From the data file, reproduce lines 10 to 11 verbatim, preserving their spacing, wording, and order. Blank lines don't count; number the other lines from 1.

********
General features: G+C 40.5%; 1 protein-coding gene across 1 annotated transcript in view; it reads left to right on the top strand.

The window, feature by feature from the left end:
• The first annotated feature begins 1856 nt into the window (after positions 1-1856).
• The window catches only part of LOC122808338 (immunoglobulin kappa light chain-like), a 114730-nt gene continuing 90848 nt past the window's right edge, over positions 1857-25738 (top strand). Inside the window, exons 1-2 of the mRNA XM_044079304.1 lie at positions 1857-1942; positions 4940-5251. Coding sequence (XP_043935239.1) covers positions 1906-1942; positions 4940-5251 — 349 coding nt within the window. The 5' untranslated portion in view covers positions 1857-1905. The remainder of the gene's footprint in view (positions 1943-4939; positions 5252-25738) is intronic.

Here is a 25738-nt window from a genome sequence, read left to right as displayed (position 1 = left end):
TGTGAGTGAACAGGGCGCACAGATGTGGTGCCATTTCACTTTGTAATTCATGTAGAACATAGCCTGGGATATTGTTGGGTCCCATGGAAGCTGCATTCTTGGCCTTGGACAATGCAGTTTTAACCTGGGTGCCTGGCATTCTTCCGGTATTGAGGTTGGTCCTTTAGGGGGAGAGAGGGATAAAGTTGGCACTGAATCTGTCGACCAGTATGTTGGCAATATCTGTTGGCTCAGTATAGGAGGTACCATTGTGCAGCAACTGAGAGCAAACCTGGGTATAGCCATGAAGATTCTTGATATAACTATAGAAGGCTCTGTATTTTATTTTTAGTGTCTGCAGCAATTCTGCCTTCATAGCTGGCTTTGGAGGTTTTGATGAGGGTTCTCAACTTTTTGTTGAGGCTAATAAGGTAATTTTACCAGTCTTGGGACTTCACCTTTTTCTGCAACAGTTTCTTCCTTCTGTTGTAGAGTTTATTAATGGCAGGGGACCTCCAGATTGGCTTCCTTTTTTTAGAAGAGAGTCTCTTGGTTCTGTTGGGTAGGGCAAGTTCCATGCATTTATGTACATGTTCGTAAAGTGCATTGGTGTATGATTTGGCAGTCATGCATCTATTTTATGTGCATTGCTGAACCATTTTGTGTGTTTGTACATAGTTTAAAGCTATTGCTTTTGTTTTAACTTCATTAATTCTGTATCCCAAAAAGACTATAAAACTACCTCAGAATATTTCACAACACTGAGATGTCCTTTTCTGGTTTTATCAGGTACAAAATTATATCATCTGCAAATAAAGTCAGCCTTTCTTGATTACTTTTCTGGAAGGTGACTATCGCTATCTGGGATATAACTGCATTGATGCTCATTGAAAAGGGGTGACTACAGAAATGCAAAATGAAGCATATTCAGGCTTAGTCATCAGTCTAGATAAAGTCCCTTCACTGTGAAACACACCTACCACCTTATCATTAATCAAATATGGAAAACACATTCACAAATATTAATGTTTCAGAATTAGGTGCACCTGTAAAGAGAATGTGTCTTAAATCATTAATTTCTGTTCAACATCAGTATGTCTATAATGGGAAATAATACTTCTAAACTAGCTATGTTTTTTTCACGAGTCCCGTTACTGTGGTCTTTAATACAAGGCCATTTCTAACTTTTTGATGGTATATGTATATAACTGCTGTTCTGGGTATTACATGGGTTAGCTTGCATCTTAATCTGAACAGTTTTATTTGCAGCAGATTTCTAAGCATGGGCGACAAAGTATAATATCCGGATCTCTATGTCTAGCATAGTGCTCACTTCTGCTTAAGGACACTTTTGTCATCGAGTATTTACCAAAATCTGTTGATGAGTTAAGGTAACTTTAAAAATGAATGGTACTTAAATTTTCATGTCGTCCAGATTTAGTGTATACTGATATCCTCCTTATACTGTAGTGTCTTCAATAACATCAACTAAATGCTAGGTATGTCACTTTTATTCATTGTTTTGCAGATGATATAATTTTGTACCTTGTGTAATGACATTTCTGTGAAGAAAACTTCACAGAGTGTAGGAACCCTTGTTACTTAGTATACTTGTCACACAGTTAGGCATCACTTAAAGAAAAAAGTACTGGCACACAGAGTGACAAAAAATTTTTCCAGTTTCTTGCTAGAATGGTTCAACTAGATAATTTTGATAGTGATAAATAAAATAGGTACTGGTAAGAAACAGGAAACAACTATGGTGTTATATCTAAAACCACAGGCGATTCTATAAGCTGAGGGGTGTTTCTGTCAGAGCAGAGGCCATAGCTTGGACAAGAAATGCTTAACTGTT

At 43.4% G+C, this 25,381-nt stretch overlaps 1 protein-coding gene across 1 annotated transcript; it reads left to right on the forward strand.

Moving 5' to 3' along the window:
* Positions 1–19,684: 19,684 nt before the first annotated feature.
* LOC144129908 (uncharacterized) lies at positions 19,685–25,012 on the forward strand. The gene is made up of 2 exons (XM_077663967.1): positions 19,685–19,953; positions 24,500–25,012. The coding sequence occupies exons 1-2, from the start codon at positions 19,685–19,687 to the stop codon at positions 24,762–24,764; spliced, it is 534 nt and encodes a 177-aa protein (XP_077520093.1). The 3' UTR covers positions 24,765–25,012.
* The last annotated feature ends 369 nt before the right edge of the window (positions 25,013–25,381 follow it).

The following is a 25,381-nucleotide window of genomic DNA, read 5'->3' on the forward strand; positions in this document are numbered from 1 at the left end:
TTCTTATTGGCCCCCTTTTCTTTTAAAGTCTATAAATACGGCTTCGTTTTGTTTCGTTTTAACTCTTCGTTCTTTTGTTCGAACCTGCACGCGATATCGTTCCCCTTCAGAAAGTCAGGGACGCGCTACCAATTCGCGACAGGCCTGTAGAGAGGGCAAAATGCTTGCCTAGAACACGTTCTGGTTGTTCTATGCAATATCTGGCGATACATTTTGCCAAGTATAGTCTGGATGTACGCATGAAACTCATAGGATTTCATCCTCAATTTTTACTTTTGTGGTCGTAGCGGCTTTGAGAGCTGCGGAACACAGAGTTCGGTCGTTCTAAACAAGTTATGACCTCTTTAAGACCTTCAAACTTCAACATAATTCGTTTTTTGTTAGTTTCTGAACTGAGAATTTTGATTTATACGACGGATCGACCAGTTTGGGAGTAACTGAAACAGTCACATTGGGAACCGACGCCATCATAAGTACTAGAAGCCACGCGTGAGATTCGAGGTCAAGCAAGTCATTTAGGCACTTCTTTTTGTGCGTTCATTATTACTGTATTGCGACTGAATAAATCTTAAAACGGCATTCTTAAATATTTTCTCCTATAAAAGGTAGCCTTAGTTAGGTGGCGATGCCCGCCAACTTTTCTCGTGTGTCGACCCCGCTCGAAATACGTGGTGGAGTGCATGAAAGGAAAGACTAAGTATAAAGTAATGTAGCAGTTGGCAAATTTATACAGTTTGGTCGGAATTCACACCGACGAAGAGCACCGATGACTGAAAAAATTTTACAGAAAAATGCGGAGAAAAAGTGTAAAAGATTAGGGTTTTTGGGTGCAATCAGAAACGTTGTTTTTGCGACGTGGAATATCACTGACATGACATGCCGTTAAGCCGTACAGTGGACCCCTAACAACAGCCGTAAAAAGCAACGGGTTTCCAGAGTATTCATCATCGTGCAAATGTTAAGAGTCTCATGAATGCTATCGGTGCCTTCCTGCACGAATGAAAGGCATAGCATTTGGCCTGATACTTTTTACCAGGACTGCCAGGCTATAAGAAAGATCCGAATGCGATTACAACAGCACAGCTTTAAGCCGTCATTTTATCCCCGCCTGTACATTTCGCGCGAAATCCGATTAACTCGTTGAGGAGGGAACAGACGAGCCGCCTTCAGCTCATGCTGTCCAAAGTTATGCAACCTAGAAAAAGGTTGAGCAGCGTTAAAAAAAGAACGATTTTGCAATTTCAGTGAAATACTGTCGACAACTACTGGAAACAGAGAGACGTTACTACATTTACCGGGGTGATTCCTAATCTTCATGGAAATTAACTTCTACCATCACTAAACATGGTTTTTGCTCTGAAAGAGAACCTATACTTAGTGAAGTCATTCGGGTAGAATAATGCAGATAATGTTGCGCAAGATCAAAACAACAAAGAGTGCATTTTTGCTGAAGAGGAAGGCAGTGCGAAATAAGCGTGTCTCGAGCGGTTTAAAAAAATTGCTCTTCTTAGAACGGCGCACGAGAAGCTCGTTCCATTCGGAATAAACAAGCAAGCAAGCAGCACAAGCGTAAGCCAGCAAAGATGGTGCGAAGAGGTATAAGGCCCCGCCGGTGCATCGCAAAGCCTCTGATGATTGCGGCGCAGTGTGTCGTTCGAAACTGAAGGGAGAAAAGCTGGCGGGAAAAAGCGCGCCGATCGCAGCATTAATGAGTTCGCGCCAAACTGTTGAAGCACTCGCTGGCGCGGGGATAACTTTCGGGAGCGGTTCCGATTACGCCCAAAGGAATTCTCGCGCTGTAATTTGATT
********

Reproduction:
* LOC144129908 (uncharacterized) lies at positions 19,685–25,012 on the forward strand. The gene is made up of 2 exons (XM_077663967.1): positions 19,685–19,953; positions 24,500–25,012. The coding sequence occupies exons 1-2, from the start codon at positions 19,685–19,687 to the stop codon at positions 24,762–24,764; spliced, it is 534 nt and encodes a 177-aa protein (XP_077520093.1). The 3' UTR covers positions 24,765–25,012.
* The last annotated feature ends 369 nt before the right edge of the window (positions 25,013–25,381 follow it).